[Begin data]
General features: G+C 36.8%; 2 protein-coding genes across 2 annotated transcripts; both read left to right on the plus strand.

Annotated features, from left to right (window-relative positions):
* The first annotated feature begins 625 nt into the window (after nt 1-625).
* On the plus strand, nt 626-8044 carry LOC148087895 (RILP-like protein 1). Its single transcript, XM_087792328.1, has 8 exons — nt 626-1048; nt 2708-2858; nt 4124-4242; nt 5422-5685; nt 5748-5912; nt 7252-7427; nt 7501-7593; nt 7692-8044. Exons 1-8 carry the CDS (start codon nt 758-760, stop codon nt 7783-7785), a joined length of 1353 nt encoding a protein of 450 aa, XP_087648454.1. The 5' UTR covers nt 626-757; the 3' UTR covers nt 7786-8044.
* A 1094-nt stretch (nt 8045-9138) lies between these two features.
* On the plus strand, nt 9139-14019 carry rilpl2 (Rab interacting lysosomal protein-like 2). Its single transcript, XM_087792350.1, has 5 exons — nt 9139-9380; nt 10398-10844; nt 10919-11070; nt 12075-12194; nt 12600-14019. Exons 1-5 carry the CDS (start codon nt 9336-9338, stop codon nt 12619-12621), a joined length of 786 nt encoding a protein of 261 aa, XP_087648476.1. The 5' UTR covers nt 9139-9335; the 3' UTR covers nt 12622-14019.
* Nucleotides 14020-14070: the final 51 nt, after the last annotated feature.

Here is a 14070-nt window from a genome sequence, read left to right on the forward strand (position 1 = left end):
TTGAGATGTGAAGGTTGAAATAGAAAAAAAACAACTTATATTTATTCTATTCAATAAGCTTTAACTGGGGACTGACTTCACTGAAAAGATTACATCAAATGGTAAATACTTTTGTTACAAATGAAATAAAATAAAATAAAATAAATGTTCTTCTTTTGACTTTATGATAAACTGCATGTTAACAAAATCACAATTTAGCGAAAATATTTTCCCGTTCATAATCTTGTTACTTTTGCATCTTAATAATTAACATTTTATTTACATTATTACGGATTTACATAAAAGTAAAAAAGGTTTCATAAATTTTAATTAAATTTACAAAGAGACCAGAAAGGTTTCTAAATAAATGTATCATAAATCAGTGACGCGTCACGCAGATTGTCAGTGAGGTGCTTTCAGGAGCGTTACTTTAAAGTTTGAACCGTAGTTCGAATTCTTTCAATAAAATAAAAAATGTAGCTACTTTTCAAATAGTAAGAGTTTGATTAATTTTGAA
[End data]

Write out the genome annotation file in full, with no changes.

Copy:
General features: G+C 36.8%; 2 protein-coding genes across 2 annotated transcripts; both read left to right on the plus strand.

Annotated features, from left to right (window-relative positions):
* The first annotated feature begins 625 nt into the window (after nt 1-625).
* On the plus strand, nt 626-8044 carry LOC148087895 (RILP-like protein 1). Its single transcript, XM_087792328.1, has 8 exons — nt 626-1048; nt 2708-2858; nt 4124-4242; nt 5422-5685; nt 5748-5912; nt 7252-7427; nt 7501-7593; nt 7692-8044. Exons 1-8 carry the CDS (start codon nt 758-760, stop codon nt 7783-7785), a joined length of 1353 nt encoding a protein of 450 aa, XP_087648454.1. The 5' UTR covers nt 626-757; the 3' UTR covers nt 7786-8044.
* A 1094-nt stretch (nt 8045-9138) lies between these two features.
* On the plus strand, nt 9139-14019 carry rilpl2 (Rab interacting lysosomal protein-like 2). Its single transcript, XM_087792350.1, has 5 exons — nt 9139-9380; nt 10398-10844; nt 10919-11070; nt 12075-12194; nt 12600-14019. Exons 1-5 carry the CDS (start codon nt 9336-9338, stop codon nt 12619-12621), a joined length of 786 nt encoding a protein of 261 aa, XP_087648476.1. The 5' UTR covers nt 9139-9335; the 3' UTR covers nt 12622-14019.
* Nucleotides 14020-14070: the final 51 nt, after the last annotated feature.

Here is a 14070-nt window from a genome sequence, read left to right on the forward strand (position 1 = left end):
TTGAGATGTGAAGGTTGAAATAGAAAAAAAACAACTTATATTTATTCTATTCAATAAGCTTTAACTGGGGACTGACTTCACTGAAAAGATTACATCAAATGGTAAATACTTTTGTTACAAATGAAATAAAATAAAATAAAATAAATGTTCTTCTTTTGACTTTATGATAAACTGCATGTTAACAAAATCACAATTTAGCGAAAATATTTTCCCGTTCATAATCTTGTTACTTTTGCATCTTAATAATTAACATTTTATTTACATTATTACGGATTTACATAAAAGTAAAAAAGGTTTCATAAATTTTAATTAAATTTACAAAGAGACCAGAAAGGTTTCTAAATAAATGTATCATAAATCAGTGACGCGTCACGCAGATTGTCAGTGAGGTGCTTTCAGGAGCGTTACTTTAAAGTTTGAACCGTAGTTCGAATTCTTTCAATAAAATAAAAAATGTAGCTACTTTTCAAATAGTAAGAGTTTGATTAATTTTGAA